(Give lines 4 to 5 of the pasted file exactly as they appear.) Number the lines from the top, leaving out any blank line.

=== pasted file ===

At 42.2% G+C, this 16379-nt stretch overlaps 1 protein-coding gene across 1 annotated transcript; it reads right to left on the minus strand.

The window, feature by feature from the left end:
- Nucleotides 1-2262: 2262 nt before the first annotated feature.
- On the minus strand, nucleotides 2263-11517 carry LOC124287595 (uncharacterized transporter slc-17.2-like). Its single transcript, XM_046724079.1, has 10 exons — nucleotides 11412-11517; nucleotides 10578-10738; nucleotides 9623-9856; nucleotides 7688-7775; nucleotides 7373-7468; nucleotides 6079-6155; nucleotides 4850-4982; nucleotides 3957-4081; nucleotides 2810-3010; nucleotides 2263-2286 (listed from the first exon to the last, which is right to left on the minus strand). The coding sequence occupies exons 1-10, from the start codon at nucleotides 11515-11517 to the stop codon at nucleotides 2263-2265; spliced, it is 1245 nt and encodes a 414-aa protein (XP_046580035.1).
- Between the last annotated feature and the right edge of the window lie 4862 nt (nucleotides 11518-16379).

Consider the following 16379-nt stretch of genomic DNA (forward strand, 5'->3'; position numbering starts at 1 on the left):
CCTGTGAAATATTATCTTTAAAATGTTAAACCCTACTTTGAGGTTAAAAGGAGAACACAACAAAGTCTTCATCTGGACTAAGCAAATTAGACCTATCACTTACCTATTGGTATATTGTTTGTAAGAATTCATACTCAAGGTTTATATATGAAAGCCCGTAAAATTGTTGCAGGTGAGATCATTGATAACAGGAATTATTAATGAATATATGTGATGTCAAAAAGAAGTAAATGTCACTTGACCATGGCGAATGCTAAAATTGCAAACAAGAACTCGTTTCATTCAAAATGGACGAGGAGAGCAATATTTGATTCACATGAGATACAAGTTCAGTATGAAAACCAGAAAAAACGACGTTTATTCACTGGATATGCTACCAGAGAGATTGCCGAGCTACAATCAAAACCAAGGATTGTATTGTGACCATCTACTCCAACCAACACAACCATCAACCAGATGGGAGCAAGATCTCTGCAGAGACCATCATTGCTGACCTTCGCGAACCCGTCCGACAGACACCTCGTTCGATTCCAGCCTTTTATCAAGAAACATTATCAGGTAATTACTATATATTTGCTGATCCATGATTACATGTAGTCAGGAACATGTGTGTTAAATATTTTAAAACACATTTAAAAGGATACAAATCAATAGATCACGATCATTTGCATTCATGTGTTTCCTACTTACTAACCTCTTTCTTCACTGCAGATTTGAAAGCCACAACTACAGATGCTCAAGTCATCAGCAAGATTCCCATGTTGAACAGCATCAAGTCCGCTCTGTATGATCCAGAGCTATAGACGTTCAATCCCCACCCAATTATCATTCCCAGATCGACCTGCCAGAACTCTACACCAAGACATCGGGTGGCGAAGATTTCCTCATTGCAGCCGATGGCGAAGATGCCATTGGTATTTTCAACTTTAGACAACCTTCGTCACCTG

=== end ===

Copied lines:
- On the minus strand, nucleotides 2263-11517 carry LOC124287595 (uncharacterized transporter slc-17.2-like). Its single transcript, XM_046724079.1, has 10 exons — nucleotides 11412-11517; nucleotides 10578-10738; nucleotides 9623-9856; nucleotides 7688-7775; nucleotides 7373-7468; nucleotides 6079-6155; nucleotides 4850-4982; nucleotides 3957-4081; nucleotides 2810-3010; nucleotides 2263-2286 (listed from the first exon to the last, which is right to left on the minus strand). The coding sequence occupies exons 1-10, from the start codon at nucleotides 11515-11517 to the stop codon at nucleotides 2263-2265; spliced, it is 1245 nt and encodes a 414-aa protein (XP_046580035.1).
- Between the last annotated feature and the right edge of the window lie 4862 nt (nucleotides 11518-16379).